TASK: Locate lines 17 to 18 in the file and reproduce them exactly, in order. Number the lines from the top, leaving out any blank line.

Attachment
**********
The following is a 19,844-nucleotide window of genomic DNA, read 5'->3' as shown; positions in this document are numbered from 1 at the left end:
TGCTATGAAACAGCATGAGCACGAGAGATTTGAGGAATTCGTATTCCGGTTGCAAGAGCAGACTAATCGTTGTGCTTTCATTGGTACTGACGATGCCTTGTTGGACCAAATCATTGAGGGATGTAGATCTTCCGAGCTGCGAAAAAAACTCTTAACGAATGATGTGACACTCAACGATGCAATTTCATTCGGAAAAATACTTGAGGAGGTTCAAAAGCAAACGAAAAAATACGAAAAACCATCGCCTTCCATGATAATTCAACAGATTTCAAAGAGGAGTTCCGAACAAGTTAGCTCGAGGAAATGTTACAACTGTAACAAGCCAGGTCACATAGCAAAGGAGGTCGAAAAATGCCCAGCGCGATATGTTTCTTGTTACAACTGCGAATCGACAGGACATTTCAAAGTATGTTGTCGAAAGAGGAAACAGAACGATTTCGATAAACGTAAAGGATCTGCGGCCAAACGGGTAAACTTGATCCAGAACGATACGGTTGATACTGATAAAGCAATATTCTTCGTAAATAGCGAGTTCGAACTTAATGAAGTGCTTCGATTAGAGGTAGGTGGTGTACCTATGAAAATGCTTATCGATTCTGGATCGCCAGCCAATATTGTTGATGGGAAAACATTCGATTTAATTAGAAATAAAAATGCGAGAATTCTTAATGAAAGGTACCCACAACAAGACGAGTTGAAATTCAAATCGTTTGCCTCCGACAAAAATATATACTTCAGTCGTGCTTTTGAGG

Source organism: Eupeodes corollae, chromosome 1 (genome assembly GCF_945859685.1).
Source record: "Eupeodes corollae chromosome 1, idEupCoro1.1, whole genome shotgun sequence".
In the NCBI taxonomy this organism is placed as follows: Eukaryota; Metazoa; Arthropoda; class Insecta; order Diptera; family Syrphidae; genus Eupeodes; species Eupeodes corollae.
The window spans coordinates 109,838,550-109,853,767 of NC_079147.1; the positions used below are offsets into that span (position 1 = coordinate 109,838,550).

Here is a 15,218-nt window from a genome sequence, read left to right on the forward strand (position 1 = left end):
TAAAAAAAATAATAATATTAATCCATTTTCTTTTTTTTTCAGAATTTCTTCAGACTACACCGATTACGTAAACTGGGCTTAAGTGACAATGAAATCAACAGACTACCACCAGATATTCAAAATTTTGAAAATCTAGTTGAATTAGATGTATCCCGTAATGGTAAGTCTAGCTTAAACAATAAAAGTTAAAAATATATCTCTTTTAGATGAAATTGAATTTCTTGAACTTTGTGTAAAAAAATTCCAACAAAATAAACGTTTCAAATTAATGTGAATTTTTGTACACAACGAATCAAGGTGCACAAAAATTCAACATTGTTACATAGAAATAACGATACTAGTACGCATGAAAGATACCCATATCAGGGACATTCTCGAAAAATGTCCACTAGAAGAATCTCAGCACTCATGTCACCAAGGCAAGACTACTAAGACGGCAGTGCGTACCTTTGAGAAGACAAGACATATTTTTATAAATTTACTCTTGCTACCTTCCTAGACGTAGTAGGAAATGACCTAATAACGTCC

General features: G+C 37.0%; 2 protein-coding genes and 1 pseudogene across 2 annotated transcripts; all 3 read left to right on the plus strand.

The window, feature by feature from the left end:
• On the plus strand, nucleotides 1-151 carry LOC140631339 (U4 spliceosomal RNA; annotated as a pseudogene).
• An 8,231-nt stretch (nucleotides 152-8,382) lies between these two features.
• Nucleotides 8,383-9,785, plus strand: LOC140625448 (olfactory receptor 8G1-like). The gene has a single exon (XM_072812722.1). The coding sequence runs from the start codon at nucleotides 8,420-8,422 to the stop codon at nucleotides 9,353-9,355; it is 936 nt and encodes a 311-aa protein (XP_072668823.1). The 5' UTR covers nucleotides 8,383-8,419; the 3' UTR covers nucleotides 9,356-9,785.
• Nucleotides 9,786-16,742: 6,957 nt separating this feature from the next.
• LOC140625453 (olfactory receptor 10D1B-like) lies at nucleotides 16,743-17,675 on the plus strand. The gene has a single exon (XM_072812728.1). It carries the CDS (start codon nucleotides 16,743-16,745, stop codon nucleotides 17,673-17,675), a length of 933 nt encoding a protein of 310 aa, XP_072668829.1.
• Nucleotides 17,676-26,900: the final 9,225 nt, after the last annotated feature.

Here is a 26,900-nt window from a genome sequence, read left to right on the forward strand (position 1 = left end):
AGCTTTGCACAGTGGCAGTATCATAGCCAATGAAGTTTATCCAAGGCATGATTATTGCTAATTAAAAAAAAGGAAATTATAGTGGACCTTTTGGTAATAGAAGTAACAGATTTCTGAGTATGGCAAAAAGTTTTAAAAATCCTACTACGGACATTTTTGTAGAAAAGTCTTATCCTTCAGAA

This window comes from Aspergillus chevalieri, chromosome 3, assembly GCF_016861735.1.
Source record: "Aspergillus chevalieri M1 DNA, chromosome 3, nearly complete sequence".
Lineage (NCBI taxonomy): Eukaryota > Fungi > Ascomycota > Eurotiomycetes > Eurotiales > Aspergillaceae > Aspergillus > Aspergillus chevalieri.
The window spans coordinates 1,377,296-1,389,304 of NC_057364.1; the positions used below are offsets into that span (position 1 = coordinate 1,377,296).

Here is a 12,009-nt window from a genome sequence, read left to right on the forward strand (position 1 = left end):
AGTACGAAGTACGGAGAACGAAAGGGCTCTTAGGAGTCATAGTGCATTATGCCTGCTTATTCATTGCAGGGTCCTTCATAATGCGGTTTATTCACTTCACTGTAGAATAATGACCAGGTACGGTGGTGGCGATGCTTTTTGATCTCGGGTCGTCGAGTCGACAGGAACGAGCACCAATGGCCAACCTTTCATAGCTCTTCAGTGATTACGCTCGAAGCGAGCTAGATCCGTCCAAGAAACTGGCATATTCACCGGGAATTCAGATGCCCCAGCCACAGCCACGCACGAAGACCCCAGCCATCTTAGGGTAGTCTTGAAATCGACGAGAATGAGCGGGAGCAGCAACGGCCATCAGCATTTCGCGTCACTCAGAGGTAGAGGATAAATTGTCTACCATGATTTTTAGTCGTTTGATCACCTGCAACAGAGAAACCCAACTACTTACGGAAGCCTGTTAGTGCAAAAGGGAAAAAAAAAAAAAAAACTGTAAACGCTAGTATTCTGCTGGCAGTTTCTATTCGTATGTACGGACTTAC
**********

Here is a 26,900-nt window from a genome sequence, read left to right on the forward strand (position 1 = left end):
AGCTTTGCACAGTGGCAGTATCATAGCCAATGAAGTTTATCCAAGGCATGATTATTGCTAATTAAAAAAAAGGAAATTATAGTGGACCTTTTGGTAATAGAAGTAACAGATTTCTGAGTATGGCAAAAAGTTTTAAAAATCCTACTACGGACATTTTTGTAGAAAAGTCTTATCCTTCAGAA